Here are the net figures for the June 2020 quarter compared to the June 2019 quarter for all states and territories (more details on the ABS website here). Another standout is Queensland, which is the beneficiary of a lot of migration from NSW and Victoria, running now at close to 30,000 per annum net in-migration. Queensland has long been a recipient of migrants from further south but this seems to be accelerating again. Also, Western Australia has almost stemmed its post-mining boom migration losses.

  June 2019 net June 2020 net
NSW -5,369 -3,955
Vic. 2,436 -3,042
Qld 5,423 6,750
SA -912 104
WA -1,023 -227
Tas. 428 387
NT -950 -260
ACT -33 243

These figures are calculated using Medicare change of address records, for 3 months after the reference period. More information on how this is done can be found here.

What’s happening with capital cities like Melbourne?

The publication also looks at migration between capital cities and other areas. This is where it gets interesting. For many years, migration from our capital cities to regional areas has been a trend. If you group capital cities together, there is generally a migration outwards from these areas, as people seek the tree-change, sea-change etc. But this has mainly been driven by Sydney, which contributes a lot of population to regional NSW, as I’ve written about before.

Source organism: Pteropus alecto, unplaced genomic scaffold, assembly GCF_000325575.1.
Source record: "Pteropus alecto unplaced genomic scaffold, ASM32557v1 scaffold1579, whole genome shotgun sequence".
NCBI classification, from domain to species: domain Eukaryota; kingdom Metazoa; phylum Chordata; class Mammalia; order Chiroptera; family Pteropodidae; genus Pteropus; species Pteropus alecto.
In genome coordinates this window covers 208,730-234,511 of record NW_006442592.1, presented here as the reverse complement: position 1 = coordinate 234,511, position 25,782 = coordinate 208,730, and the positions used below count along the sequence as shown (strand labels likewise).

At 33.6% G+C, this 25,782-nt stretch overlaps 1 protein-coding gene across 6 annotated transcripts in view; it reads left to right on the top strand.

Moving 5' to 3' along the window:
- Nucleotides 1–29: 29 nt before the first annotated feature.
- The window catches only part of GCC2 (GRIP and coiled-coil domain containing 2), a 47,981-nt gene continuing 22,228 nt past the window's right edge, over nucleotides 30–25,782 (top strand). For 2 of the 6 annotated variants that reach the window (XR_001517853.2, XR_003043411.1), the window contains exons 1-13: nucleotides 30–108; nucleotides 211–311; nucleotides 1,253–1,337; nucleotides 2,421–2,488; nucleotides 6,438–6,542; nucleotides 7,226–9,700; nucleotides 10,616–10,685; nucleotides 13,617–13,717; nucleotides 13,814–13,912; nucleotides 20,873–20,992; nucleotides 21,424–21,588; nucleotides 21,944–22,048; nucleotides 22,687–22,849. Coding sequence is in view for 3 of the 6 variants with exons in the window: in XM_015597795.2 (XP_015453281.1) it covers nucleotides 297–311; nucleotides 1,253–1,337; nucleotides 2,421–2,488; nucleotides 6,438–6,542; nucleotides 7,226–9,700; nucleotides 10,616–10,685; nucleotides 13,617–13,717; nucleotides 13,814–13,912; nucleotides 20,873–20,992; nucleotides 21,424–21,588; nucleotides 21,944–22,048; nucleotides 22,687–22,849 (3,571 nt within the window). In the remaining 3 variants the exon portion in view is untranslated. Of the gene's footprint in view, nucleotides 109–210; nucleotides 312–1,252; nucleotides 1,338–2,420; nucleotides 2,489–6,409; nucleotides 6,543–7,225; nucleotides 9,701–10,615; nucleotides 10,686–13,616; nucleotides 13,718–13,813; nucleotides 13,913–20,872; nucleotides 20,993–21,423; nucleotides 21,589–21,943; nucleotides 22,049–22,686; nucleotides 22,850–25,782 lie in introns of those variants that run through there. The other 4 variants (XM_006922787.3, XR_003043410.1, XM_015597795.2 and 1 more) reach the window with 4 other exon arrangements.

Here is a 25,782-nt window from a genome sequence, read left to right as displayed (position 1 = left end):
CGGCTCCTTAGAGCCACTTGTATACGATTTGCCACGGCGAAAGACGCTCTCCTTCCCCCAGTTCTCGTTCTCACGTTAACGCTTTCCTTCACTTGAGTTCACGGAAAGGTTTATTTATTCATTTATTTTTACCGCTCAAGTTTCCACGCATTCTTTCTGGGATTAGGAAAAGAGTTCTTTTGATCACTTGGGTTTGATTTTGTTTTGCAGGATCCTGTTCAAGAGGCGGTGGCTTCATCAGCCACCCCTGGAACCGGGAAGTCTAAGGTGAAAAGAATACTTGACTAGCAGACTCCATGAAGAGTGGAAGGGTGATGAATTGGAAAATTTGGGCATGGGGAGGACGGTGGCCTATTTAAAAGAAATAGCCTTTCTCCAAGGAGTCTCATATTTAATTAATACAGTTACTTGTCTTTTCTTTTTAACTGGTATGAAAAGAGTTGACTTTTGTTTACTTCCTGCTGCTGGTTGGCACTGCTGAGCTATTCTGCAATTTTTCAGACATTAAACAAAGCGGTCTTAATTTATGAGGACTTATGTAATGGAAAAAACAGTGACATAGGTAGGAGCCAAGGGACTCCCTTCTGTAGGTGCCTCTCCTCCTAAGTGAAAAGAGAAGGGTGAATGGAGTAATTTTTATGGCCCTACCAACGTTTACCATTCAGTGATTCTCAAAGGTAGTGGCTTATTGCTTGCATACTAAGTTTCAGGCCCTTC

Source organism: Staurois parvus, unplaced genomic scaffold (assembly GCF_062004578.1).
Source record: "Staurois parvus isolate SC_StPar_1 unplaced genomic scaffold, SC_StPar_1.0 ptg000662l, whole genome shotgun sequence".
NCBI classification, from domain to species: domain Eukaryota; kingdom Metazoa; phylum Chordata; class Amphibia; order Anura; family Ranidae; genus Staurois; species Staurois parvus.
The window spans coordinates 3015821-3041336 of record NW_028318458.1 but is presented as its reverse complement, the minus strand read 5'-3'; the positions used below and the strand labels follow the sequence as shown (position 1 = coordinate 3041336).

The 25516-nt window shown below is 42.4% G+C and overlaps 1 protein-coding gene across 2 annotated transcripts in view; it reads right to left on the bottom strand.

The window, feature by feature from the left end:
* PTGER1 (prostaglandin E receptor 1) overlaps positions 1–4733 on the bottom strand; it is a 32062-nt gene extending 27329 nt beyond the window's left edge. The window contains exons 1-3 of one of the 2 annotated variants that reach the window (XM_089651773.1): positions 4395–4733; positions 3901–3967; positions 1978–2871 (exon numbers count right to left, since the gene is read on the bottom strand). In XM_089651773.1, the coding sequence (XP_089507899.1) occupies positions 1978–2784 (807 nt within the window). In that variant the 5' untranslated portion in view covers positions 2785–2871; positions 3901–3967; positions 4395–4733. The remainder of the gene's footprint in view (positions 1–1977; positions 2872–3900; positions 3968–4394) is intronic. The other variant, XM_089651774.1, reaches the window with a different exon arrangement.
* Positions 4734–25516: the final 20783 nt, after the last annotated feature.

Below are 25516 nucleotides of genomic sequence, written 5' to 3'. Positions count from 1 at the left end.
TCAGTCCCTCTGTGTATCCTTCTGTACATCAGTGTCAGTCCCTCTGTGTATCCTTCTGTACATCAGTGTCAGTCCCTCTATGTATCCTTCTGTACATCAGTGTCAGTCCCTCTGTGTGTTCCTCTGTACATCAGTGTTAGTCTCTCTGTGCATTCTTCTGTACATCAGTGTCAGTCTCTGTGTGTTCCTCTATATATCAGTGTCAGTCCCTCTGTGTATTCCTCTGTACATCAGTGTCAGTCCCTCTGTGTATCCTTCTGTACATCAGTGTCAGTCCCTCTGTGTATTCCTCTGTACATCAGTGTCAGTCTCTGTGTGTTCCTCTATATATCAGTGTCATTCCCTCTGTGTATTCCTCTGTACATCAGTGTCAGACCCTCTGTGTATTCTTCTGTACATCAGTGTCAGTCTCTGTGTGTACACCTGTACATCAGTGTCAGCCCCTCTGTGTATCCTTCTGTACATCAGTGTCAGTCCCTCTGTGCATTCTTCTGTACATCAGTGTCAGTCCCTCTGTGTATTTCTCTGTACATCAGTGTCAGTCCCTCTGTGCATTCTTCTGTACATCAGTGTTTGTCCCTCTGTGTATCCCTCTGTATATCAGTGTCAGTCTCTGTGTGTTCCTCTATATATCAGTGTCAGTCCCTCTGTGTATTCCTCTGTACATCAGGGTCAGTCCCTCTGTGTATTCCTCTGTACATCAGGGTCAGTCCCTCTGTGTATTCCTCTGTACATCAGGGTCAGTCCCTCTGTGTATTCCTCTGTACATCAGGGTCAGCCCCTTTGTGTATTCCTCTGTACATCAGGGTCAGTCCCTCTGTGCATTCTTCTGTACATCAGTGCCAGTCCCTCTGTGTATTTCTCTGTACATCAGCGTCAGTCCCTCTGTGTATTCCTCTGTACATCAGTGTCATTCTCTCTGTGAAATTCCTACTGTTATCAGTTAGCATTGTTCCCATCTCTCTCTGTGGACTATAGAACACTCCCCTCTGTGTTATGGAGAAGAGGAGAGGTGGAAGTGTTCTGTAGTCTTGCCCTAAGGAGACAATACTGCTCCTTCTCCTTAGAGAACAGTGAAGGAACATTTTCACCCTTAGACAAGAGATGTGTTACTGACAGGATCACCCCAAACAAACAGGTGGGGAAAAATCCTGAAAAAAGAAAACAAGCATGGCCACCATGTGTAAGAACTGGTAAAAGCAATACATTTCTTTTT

In the June 2020 quarter, there was a net loss of 10,484 people from capital cities to regional Australia. While Sydney lost around 6,000 people by this method in the quarter, Melbourne went from slightly positive migration in the June 2019 quarter to a loss of almost 8,000.

In other words, Sydney continues to contribute population in net terms to Regional NSW, but Melbourne has turned from positive to negative migration very quickly. This is a quarterly figure, so if extrapolated out to a year we could be talking about a net loss of 32,000 people for Melbourne per annum. Since there is no overseas migration to speak of at the moment, it’s likely that Greater Melbourne’s population is now declining (supported only by natural increase, which is not shown in this release but in 2019 was around 25,000 p.a. for Melbourne).

This is a far cry from when we were talking about Melbourne potentially overtaking Sydney to become Australia’s largest city.

Regional Victoria is the major beneficiary of Melbourne’s population exodus, with almost 12,000 Melburnians moving there in the quarter and only 6,000 moving the other way. This is far greater than the trend from just a year ago. Melbourne is also contributing population in smaller numbers to Sydney, Regional NSW and Regional Queensland (not so much to Sydney or Brisbane, so this is likely to be seachange/lifestyle moves). Migration with other states and cities are very even (similar and smaller arrival and departure numbers).

Greater Melbourne net migration